• IrishWhiskey says:

      Jonna Tuffy, it would be straightforward.
      Firstly, the EU could reverse its position towards Hamas and could break the illegal sea blockade. (An aid ship was fired on, boarded and its crew beaten this week. All video, photographic and communication equipment was confiscated. All this happened in international waters). Israel’s favoured trading status with the EU would be suspended pending the withdrawal from illegal settlements. Of course, in conjunction, Hamas and Fatah would participate in new elections. (Abbas’ term expired on 9th January). Israel was one of the few countries that refused to boycott apartheid South Africa and last week, South African port workers refused to unload an Israeli cargo.
      Have you any alternative proposal or are you happy with the status quo?

    • Joanna Tuffy says:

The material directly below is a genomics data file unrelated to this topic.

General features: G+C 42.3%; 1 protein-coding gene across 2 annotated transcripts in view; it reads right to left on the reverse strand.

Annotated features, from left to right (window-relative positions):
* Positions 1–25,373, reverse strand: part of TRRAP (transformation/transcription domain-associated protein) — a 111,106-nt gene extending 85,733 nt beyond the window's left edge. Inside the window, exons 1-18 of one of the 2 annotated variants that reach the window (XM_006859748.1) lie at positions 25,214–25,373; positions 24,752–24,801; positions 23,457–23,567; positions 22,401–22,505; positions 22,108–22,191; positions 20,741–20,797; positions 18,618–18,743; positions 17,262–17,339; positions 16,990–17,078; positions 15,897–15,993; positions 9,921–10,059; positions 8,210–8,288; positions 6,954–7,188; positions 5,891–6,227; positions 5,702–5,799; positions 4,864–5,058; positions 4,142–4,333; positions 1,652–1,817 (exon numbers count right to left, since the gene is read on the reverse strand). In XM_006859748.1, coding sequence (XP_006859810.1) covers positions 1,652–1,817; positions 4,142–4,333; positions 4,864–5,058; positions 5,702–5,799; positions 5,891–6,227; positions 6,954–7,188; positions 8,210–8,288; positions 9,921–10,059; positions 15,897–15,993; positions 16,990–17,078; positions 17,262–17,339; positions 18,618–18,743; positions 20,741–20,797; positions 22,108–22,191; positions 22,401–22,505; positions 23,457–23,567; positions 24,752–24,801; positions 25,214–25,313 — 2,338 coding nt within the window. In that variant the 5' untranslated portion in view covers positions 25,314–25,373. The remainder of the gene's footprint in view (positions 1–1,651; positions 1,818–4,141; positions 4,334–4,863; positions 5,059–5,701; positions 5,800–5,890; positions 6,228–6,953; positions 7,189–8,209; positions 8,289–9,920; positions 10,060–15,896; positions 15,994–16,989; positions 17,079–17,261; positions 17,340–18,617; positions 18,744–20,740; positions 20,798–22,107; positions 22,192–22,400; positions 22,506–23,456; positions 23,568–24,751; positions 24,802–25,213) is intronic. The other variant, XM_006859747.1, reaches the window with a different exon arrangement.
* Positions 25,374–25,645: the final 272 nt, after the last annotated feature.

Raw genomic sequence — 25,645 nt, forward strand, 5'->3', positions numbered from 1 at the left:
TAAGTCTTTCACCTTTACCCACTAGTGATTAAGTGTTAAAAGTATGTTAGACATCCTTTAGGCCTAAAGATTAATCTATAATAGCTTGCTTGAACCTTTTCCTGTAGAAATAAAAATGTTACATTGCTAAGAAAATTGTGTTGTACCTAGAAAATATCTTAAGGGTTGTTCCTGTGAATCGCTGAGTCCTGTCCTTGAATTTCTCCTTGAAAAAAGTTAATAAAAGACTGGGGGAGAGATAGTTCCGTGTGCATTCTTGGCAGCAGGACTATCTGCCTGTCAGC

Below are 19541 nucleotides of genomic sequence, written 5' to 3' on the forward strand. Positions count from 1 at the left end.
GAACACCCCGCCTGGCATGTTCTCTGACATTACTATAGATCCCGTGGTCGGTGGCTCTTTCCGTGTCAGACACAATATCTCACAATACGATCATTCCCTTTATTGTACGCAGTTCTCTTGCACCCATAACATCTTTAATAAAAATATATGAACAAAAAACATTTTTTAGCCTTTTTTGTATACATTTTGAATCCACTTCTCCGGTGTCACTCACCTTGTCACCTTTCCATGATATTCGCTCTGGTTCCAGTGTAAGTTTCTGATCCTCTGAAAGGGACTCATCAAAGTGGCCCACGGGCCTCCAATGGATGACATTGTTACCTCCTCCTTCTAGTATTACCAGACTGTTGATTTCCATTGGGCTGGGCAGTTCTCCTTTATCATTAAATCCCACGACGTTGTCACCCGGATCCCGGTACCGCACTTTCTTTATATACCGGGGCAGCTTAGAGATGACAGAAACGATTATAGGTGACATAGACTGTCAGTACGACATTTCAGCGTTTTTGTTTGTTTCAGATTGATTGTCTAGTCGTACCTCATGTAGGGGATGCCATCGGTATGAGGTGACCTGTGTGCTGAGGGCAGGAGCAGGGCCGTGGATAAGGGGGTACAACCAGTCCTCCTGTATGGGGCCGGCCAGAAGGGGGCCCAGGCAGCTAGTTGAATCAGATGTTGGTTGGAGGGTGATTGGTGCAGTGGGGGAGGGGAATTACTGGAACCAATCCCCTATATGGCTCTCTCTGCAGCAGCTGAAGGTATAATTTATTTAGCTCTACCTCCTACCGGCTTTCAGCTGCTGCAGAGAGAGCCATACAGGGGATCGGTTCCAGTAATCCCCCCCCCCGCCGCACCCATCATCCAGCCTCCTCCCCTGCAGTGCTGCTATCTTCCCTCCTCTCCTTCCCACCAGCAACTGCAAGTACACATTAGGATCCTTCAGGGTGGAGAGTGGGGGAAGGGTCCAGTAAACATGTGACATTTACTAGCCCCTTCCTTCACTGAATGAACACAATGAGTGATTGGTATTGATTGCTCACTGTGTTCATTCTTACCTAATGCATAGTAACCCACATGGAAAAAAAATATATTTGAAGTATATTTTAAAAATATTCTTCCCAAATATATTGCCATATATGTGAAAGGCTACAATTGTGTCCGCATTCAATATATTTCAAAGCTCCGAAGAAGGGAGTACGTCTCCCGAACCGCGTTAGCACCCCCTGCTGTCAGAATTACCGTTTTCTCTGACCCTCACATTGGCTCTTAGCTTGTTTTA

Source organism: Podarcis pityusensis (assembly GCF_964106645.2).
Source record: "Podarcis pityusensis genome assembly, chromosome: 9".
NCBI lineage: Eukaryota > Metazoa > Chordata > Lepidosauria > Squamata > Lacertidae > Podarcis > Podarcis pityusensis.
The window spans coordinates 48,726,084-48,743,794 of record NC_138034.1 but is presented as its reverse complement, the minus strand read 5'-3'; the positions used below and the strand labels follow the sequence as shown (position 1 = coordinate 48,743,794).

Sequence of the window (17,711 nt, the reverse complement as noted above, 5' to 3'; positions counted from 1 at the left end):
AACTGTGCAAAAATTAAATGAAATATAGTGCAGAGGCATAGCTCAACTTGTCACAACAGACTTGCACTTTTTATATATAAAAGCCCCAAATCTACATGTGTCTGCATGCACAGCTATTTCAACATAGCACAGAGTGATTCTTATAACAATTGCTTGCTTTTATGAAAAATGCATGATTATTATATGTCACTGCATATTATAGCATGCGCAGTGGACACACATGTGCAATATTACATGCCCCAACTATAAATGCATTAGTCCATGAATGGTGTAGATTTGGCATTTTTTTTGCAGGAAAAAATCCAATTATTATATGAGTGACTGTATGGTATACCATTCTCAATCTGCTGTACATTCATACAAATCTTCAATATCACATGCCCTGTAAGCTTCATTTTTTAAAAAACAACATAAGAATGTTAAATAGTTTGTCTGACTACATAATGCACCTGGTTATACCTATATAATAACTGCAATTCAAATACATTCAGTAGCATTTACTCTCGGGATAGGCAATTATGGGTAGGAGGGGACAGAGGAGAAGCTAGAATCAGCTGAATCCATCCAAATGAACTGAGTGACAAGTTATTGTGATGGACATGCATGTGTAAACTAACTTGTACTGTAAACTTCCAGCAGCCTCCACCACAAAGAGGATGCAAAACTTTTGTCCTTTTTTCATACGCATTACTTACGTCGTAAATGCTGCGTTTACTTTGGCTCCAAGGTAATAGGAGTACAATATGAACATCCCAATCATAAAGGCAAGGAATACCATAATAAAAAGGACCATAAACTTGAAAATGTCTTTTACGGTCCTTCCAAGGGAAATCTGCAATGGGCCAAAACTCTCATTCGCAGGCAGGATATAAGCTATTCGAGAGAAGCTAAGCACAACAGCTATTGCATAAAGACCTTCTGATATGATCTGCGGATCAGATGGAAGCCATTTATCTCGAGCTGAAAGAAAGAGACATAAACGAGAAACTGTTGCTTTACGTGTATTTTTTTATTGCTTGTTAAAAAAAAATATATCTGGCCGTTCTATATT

What you have set out is not the same as forcing a two-state solution. By the way I am surprised that Lara Marlowe would want the US to “force” solutions on other countries. You can’t force a two-state solution, unless you mean by armed force, and with resulting civil wars, which I presume you don’t from what you set out above.

      In relation to elections, Abbas extended his term as President, and it is a matter of legal interpretation as to whether he was entitled to do so or not. It was probably the wisest thing for him to do considering the timing of the ending of his term.